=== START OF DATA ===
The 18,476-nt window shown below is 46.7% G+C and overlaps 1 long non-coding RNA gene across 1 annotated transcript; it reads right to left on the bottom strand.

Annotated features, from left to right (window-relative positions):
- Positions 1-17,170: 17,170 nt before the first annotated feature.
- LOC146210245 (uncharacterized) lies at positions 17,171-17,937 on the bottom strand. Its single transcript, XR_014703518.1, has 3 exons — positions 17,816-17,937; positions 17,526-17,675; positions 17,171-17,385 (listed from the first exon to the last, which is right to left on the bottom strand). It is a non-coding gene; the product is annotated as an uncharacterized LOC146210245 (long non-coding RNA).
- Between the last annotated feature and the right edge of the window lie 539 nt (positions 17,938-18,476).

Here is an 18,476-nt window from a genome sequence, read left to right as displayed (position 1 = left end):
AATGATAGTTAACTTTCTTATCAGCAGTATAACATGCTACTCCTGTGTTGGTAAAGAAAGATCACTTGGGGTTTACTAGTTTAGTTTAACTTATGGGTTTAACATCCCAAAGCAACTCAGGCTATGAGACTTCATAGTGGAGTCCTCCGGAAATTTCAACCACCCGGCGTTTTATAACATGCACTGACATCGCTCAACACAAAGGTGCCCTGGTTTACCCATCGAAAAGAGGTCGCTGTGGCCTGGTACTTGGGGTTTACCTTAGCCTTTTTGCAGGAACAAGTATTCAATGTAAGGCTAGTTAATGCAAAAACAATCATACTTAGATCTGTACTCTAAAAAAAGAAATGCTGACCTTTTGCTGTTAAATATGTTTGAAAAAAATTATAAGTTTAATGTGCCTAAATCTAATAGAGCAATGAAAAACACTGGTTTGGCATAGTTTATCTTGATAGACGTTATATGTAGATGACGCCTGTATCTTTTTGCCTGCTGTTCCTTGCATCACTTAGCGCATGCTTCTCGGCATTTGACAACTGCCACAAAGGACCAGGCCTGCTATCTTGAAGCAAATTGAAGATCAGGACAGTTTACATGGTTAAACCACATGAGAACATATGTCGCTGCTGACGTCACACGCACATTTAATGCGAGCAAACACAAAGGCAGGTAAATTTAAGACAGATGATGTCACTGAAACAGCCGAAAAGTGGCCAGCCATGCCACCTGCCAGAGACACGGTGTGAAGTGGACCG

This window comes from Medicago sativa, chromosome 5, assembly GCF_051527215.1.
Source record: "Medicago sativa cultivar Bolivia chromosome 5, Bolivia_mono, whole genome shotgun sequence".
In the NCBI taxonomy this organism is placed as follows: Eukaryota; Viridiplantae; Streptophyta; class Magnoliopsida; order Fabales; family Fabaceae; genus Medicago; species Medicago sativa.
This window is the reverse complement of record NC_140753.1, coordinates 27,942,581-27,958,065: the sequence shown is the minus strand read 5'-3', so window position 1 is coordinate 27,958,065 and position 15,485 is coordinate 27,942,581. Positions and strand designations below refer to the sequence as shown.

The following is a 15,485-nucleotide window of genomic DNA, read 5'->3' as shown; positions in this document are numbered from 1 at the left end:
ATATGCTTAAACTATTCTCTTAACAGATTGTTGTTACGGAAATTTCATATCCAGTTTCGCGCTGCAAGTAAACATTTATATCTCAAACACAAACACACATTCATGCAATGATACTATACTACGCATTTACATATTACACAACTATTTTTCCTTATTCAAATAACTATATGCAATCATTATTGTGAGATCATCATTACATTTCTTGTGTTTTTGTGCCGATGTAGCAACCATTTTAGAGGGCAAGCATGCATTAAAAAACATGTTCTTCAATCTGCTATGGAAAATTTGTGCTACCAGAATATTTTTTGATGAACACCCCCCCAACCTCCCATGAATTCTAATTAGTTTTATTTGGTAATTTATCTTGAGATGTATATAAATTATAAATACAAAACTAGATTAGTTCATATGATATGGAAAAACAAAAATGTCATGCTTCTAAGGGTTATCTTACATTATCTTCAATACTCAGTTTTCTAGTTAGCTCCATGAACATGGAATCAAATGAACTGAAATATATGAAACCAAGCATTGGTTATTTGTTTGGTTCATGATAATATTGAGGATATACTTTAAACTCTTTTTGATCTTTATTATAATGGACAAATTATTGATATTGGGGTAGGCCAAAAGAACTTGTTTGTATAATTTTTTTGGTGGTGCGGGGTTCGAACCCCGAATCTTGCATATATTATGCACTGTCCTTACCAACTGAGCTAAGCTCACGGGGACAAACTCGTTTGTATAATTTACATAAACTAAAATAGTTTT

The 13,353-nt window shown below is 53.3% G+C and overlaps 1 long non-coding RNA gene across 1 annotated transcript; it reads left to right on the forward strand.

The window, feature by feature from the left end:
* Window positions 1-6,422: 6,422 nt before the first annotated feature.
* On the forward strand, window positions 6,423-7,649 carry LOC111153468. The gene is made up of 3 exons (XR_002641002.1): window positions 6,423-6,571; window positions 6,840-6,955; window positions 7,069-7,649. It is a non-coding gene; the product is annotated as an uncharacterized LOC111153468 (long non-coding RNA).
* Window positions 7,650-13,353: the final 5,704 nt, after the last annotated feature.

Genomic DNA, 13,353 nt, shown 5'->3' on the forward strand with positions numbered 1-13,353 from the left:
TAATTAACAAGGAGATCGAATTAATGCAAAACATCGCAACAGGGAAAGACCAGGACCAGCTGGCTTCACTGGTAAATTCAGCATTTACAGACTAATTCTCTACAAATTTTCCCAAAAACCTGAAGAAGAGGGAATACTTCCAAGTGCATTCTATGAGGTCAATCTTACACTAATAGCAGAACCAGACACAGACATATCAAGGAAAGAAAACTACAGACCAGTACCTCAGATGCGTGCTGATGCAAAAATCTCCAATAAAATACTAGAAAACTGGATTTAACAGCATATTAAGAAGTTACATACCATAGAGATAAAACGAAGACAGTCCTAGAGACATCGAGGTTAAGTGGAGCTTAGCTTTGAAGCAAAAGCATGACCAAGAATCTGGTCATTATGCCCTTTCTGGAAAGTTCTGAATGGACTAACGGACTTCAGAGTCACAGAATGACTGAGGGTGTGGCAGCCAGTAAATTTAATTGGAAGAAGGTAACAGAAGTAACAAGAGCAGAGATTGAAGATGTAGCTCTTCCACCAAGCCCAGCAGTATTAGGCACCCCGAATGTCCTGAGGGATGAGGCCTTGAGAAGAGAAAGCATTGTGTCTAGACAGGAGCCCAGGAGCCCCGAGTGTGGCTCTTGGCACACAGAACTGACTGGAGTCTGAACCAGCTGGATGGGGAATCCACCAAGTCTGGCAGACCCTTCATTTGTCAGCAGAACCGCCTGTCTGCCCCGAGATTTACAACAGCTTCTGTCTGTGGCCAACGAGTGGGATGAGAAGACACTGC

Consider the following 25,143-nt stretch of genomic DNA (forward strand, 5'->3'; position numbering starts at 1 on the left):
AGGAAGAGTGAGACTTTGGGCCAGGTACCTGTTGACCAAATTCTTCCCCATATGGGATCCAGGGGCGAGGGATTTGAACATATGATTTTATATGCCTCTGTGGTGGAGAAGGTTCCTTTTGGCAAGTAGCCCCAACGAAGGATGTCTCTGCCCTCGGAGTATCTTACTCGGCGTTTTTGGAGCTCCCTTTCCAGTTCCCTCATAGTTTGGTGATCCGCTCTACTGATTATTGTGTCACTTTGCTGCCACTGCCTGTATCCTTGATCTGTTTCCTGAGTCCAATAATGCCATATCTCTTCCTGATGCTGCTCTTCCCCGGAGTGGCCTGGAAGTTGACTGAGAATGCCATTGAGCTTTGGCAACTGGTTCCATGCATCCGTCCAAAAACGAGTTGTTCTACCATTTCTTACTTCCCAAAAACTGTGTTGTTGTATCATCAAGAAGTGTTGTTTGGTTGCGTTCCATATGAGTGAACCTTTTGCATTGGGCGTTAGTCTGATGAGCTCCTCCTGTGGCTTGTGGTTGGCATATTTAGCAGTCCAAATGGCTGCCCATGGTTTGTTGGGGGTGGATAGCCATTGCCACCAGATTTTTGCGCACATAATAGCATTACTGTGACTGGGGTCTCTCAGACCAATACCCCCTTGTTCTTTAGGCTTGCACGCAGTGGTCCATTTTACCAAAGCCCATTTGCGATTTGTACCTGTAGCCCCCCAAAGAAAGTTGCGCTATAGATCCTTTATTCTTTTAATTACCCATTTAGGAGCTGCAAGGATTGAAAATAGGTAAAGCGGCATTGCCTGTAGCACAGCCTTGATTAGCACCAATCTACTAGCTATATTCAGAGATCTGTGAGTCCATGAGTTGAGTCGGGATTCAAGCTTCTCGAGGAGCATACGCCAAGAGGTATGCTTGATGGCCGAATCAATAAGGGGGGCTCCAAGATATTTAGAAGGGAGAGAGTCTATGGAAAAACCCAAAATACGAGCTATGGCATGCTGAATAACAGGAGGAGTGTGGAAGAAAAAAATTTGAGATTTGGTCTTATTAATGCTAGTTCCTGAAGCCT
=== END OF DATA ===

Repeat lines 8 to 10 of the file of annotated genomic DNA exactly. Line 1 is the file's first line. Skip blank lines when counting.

This window comes from Medicago sativa, chromosome 5, assembly GCF_051527215.1.
Source record: "Medicago sativa cultivar Bolivia chromosome 5, Bolivia_mono, whole genome shotgun sequence".
In the NCBI taxonomy this organism is placed as follows: Eukaryota; Viridiplantae; Streptophyta; class Magnoliopsida; order Fabales; family Fabaceae; genus Medicago; species Medicago sativa.